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Another OT: Taxes back if you have a landline...


picker

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Guess this is my week to go off topic, but I figured most of us could use $30-$60. And hey, if you can afford to throw $30 away, PM me and I'll give you an address you can send a check to. I got my eye on a doubleneck bass, and every little bit helps...

 

This info is true according to http://www.snopes.com/business/taxes/excise.asp

 

Can only claim for 2006.

 

Pass on to as many people as possible including seniors.

 

 

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This appears to be true--check out the link below on the CNN website. If you have your taxes prepared, they'll know about it, but if you use Turbo Tax or otherwise do your own taxes, keep this in mind when you prepare. It's a one-shot deal. Additional info at http://money.CNN.Com/2006/05/25/news/telephonetax_refund/index.htm

 

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A SPECIAL ONE TIME TAX CREDIT ON YOUR 2006 TAX RETURN

 

When it comes time to prepare and file your 2006 tax return, make sure you don't overlook the "federal excise tax refund credit".

 

You claim the credit on line 71 of your form 1040. A similar line will be available if you file the short form 1040A.

 

If you have family or friends who no longer file a tax return AND they have their own land phone in their home and have been paying a phone bill for years, make sure they know about this form 1040EZ-T.

 

What is this all about? Well the federal excise tax has been charge to you on your phone bill for years. It is an old tax that was assessed on your toll calls based on how far the call was being made and how much time you talked on that call.

 

When phone companies began to offer flat fee phone service, challenges to the excise tax ended up in federal courts in several districts of the country. The challenges pointed out that flat fee/rate phone service had nothing to do with the distance and the length of the phone call. Therefore, the excise tax should/could not be assessed.

 

The IRS has now conceded this argument. Phone companies have been given notice to stop assessing the federal excise tax as of Aug 30, 2006. You will most likely see the tax on your September cutoff statement, but it should NOT be on your October bill.

 

But the challengers of the old law also demanded restitution. So the IRS has announced that a one time credit will be available when you and I file our 2006 tax return as I explained above. However, the IRS also established limits on how BIG a credit you can get. Here?s how it works

 

If you file your return as a single person with just you as a dependent you get to claim a $30 credit on line 71 of your 1040.

 

If you file with a child or a parent as your dependent, you claim $40.

 

If you file your return as a married couple with no children you claim $40.

 

If you file as married with children you claim$50 if one child, $60 if two children.

 

In all cases, the most you get to claim is $60.

 

UNLESS:If you have all your phone bills starting AFTER Feb 28, 2003 through July 31, 2006 (do not use any bills starting Aug 1, 2006.), then you can add up the ACTUAL TAX AS IT APPEARS ON YOUR BILLS AND CLAIM THAT FOR A CREDIT.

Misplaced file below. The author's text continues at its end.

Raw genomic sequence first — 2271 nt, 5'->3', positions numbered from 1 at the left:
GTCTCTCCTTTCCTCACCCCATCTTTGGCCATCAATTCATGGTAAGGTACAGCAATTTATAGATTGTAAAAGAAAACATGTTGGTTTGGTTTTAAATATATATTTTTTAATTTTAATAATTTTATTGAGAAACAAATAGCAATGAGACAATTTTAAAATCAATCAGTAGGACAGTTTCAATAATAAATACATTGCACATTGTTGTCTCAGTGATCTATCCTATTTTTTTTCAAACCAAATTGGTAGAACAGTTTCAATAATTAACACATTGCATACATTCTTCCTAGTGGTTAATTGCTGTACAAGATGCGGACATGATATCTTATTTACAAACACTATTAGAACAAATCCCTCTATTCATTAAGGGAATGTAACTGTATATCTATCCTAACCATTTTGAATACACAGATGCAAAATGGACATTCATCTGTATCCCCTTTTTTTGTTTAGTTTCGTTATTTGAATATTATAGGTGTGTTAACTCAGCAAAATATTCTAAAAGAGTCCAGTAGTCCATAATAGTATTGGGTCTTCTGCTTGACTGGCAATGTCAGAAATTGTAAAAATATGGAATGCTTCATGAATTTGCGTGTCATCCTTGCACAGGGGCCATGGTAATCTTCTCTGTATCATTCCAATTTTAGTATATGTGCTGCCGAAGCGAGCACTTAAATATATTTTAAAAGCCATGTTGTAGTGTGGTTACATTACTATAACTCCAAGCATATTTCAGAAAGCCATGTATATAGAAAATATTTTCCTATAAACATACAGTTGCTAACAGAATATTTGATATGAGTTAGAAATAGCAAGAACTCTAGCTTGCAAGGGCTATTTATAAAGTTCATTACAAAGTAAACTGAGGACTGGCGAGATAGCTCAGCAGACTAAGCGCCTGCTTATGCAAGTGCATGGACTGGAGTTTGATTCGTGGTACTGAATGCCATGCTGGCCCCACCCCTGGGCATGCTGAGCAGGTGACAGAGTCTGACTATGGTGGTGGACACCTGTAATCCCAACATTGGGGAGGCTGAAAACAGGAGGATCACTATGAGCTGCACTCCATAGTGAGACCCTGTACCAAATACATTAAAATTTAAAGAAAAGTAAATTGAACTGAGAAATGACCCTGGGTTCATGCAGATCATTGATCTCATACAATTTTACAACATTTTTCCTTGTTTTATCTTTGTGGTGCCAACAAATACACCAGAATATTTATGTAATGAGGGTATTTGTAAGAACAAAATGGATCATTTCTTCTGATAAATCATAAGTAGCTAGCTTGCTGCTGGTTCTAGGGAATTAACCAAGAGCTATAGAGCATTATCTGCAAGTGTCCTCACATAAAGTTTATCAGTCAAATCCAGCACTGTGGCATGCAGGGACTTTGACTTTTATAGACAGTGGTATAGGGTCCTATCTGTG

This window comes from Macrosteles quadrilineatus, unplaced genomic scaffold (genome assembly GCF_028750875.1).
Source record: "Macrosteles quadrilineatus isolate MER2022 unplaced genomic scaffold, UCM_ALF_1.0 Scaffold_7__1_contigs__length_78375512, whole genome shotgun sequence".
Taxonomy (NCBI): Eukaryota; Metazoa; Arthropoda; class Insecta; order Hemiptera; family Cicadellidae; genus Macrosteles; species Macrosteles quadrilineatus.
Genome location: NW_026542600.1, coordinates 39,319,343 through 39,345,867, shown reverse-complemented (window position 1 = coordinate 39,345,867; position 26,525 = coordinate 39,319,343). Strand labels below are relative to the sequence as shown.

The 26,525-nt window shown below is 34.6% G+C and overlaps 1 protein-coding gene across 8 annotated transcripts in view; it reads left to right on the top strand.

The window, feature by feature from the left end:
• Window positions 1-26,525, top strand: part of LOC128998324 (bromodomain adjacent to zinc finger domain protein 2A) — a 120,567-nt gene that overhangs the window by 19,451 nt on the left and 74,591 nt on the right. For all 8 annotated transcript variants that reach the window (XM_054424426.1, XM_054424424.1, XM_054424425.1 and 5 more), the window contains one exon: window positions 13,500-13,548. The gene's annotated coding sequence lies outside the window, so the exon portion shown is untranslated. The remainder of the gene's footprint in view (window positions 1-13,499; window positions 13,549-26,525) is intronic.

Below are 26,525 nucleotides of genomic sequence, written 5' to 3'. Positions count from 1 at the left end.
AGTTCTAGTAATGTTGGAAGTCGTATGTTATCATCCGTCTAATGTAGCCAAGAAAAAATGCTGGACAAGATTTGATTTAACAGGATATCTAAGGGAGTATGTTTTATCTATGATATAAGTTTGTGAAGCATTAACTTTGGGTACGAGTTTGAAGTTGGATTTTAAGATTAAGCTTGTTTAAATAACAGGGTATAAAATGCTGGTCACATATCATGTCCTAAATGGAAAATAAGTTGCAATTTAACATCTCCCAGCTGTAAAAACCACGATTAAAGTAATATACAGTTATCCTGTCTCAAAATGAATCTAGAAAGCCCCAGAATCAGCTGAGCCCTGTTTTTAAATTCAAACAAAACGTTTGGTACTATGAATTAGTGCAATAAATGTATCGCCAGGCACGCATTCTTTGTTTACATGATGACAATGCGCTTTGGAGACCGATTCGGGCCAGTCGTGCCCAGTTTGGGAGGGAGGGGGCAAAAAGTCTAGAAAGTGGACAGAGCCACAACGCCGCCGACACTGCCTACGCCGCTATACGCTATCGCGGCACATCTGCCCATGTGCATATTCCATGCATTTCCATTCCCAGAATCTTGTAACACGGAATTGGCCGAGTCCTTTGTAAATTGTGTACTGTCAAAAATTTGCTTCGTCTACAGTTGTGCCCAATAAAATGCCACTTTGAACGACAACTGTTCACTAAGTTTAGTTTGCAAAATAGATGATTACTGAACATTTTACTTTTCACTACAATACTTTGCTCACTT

Now if you have your actual phone bills and come up with an ACTUAL TAX AMOUNT, you cannot use line 71 on your tax return. You have to complete a special form number 8913 and attach it to your tax return.

 

Individuals using the special from 1040EZ-T will have to attach this form 8913 also.

 

One final point: this credit is a refundable credit. That means you get this money no matter how your tax return works out. If you would end up owing the IRS a balance, the refund will reduce that balance you owe. If you end up getting a refund, the credit will be added and you get a bigger refund by that $30 to $60 depending on how many dependents are on your return.

 

 

 

Feel free to pass this on, make copies for family and friends who don?t have computers.

Always remember that you are unique. Just like everyone else.

 

 

 

 

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I keep all my records and receipts seven years back because I'm some kind of idiot. I'll certainly use the tax credit. Thanks for the heads up Picker. I would think Turbo Tax would pick up on that, but who knows.

Age is taking away most of my deductions. I'll be able to itemize yet for a couple years or so. Three of our four kids have moved out and are supporting themselves. Our house is getting paid down at a rapid rate and the interest is less and less. Unlike some previous years, I don't have a small business on the side to write off.

Oh well. I'd rather be debt free than worry about refunds.

bbach

 

Beauty is in the eye of the beer holder.

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Thanks, Picker!

 

And one of the most salient points is that this is a tax credit. In case some people missed this most important point in your full explanation, tax credits are (and this is quoted from the IRS website) dollar for dollar reductions of tax owed. A $30 tax credit means your tax bill is $30 lighter or, if you've overpaid during the year, your return is $30 more.

 

If this were a write-off on earned income, the difference would be negligible to most people's tax returns. ;)

It's easiest to find me on Facebook. Neil Bergman

 

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